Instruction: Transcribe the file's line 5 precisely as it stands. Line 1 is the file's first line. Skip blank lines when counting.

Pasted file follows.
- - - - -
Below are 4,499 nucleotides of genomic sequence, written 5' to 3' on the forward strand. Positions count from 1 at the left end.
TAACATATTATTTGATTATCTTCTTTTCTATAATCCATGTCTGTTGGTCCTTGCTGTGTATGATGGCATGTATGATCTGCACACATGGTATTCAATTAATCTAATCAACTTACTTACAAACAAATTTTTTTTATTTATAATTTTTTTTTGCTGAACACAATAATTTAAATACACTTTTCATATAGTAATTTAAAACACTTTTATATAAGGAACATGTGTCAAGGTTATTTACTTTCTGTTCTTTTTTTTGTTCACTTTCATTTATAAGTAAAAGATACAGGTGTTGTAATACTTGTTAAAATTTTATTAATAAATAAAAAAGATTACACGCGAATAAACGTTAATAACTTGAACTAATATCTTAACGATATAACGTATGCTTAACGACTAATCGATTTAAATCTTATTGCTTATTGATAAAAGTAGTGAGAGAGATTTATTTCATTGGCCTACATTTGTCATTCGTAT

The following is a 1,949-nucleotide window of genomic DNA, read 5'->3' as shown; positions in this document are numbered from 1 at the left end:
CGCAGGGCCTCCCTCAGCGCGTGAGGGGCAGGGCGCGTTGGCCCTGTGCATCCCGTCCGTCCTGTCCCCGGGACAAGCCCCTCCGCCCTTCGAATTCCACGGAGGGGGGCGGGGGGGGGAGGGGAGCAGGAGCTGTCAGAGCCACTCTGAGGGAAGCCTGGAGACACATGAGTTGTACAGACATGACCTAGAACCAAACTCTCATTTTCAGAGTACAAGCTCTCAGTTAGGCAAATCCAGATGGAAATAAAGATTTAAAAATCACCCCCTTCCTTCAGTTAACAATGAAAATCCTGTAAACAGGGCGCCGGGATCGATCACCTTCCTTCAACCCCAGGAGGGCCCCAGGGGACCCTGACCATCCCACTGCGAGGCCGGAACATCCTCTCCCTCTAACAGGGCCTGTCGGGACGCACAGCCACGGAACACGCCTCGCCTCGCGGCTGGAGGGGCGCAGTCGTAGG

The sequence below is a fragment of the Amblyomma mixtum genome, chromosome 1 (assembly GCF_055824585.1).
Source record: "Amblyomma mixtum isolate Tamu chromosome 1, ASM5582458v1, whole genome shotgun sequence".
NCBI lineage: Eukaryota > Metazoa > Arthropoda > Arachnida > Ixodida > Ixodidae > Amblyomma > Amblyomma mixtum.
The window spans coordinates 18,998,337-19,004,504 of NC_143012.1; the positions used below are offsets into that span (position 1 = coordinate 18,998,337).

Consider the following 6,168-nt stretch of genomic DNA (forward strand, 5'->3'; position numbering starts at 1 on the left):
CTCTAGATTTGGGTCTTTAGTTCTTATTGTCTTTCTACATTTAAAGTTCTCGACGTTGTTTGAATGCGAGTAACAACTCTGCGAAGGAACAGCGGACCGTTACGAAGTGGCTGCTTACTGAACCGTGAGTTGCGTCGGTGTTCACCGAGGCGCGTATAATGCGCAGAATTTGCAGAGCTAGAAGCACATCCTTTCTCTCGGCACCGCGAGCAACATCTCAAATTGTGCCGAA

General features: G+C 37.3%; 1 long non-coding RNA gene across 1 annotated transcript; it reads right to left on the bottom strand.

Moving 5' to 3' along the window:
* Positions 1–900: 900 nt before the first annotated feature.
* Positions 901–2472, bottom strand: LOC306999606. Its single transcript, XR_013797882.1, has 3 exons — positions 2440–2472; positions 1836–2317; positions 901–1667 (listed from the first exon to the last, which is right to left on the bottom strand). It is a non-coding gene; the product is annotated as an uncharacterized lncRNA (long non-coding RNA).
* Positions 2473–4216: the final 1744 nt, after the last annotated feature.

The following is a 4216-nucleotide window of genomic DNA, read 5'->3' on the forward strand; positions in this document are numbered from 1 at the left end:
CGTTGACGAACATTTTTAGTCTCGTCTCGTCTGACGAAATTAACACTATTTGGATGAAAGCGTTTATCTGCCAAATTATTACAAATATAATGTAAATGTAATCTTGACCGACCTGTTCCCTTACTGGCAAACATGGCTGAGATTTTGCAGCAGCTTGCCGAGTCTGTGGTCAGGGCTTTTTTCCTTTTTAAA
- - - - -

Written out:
The sequence below is a fragment of the Amblyomma mixtum genome, chromosome 1 (assembly GCF_055824585.1).